Job Share Connect sets out to revolutionize the way we think about work

In the last year and a half, so many of us have been reevaluating what we want out of life. Perhaps you want to go back to school, or try a different job, or cut back your hours to spend more time with family. Before the pandemic, though, such a transition would be too challenging…

Photo courtesy Job Share Connect
Photo courtesy Job Share Connect

In the last year and a half, so many of us have been reevaluating what we want out of life. Perhaps you want to go back to school, or try a different job, or cut back your hours to spend more time with family. Before the pandemic, though, such a transition would be too challenging for the status quo. 

It’s 2021, though, and we’re all ready to see a new future for work. That’s where Job Share Connect comes in. 

The new company, founded by Jessica Charlsen and Jina Hwang Picarella, PhD, helps match established professionals looking to change their workload and places them both in the same position to share responsibilities.

Jessica Charlsen knew she was going to struggle to balance work and family as she rose through the ranks of her career, but she wasn’t prepared to live with that status quo. 

“I saw really smart friends opting out, and so, as much as I wanted to make it to the leadership role or wanted to keep growing in my career, I also was looking at it and being like, so then, I miss my family,” she said. “I wanted to actually be a parent. I don’t want to get home at 6:30 every night. I don’t want to have people driving my kids everywhere. I wanted to find a way to have both. And so I was really digging into this issue and trying to figure out solutions.”

Charlsen knew her problem, now she just needed to find the right solution. That came in the form of her business partner, Jina Hwang Picarella.

“We got reconnected, and I was still working full time, she was at home full-time, and we’re like, we’re both not living what we want to be doing right now,” Charlsen said. “What can we do?”

The pair met while serving on the steering committee for the 2016 women in leadership report for the Women’s Fund of Omaha, which yielded results that dismayed them both. 

“It showed decade over decade nothing was changing with women in leadership positions, said Charlsen. “And for me, that was what set me off and that’s what kind of spun me out to say, we keep talking about this, how we need more women in leadership and it’s not changing…So I started spinning out some other different ideas and conversations.”

Charlsen and Hwang Picarella kept meeting up to solve this age-old problem. Solving it would not be easy, but the two clicked instantly enough that they didn’t mind spending so much time on brainstorming. With Charlsen’s marketing and business acumen and Hwang Picarella’s Ph.D in organizational psychology, they knew they could bring whatever solution they came up with to life. 

So Charlsen and Hwang Picarella met and were impressed with each other’s complementary talents and skills. The pair starting meeting up regularly to enjoy some wine and deep conversations. Much of those conversations drifted toward workplace problems that were tricky to solve.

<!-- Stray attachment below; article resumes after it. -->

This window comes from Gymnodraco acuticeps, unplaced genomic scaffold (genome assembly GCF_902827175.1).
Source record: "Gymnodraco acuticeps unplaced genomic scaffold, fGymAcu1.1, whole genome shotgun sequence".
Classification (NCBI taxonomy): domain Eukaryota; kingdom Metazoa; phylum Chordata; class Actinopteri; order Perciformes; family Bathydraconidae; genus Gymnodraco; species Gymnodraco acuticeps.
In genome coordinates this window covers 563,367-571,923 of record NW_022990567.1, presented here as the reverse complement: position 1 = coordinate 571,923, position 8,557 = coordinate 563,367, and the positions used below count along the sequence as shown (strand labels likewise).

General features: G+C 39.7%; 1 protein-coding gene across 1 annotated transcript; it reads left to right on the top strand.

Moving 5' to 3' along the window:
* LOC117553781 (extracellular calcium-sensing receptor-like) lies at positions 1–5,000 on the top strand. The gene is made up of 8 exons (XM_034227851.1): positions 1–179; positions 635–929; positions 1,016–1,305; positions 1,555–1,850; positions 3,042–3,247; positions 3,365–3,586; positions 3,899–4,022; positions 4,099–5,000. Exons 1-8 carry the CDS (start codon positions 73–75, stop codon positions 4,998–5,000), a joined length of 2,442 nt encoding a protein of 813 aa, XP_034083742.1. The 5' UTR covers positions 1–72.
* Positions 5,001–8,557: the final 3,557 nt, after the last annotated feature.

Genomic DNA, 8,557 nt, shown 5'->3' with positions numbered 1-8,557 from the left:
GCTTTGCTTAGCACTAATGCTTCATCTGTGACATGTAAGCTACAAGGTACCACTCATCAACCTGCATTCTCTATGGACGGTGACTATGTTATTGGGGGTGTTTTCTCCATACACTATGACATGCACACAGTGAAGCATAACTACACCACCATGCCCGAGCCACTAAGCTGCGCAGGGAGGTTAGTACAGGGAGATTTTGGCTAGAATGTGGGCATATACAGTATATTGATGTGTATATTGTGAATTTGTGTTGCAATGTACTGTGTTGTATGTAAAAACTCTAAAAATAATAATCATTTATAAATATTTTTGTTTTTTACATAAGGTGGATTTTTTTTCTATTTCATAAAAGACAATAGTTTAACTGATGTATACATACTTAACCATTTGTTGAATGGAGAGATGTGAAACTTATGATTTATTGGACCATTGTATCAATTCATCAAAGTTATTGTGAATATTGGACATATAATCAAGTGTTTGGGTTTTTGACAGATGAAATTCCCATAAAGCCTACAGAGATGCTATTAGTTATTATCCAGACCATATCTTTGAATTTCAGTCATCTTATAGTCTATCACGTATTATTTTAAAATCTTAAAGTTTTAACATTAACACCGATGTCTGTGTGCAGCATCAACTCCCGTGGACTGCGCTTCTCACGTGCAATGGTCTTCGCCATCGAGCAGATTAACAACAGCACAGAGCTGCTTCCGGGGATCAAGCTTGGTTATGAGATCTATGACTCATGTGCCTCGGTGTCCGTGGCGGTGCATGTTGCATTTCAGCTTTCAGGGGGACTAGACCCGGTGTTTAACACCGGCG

What the pair didn’t realize was that their partnership was their solution. 

Job Share Connect wants to spread the idea of job sharing, and they offer the tools for finding the right partners through software and assessments that determine compatibility, skills, and work styles. Bringing the strengths of two different individuals to one position makes what Job Share Connect calls a “super workforce.”

Charlsen cited five reasons someone would want to quit their job: poor compensation, work-life balance, boredom, going back to school, and the desire to try something new. She said job sharing is also a good solution for established individuals who realize they want to make a change but can’t leave their job right away.

“What you want to do when you were 20 isn’t necessarily the same thing you want to do when you’re 40,” Charlsen said. 

Their ideas are catching on. Since Job Share Connect started they’ve qualified for a number of grants, including funding from the Startup Collaborative’s Future Fellows initiative.

“I always said before COVID, our biggest competition is really the status quo,” said Charlsen. “We’ve been really planting a lot of seeds for the last three years, and it feels like COVID has pushed us ahead in a really big and exciting way.”

Since the transformation in the way people work, spurred on by mass resignations nationwide, companies are turning to new ways to keep their employees engaged.

Charlsen said they have found companies are not just looking to recruit new talent, but to retain existing talent as well.

“(Companies) are looking for new ways of skill and develop and cross-train their talent,” she said. “Job sharing actually works really well for that too. Our platform can meet both needs. It can help you recruit talent into a role, or it can actually help you match people internally within your organization.”

Three years ago, working from home was a luxury reserved for only the most qualified and privileged. Today, it’s the norm in many industries. The future may be a mystery to us, but Job Share Connect may have a hand in the way we work. 


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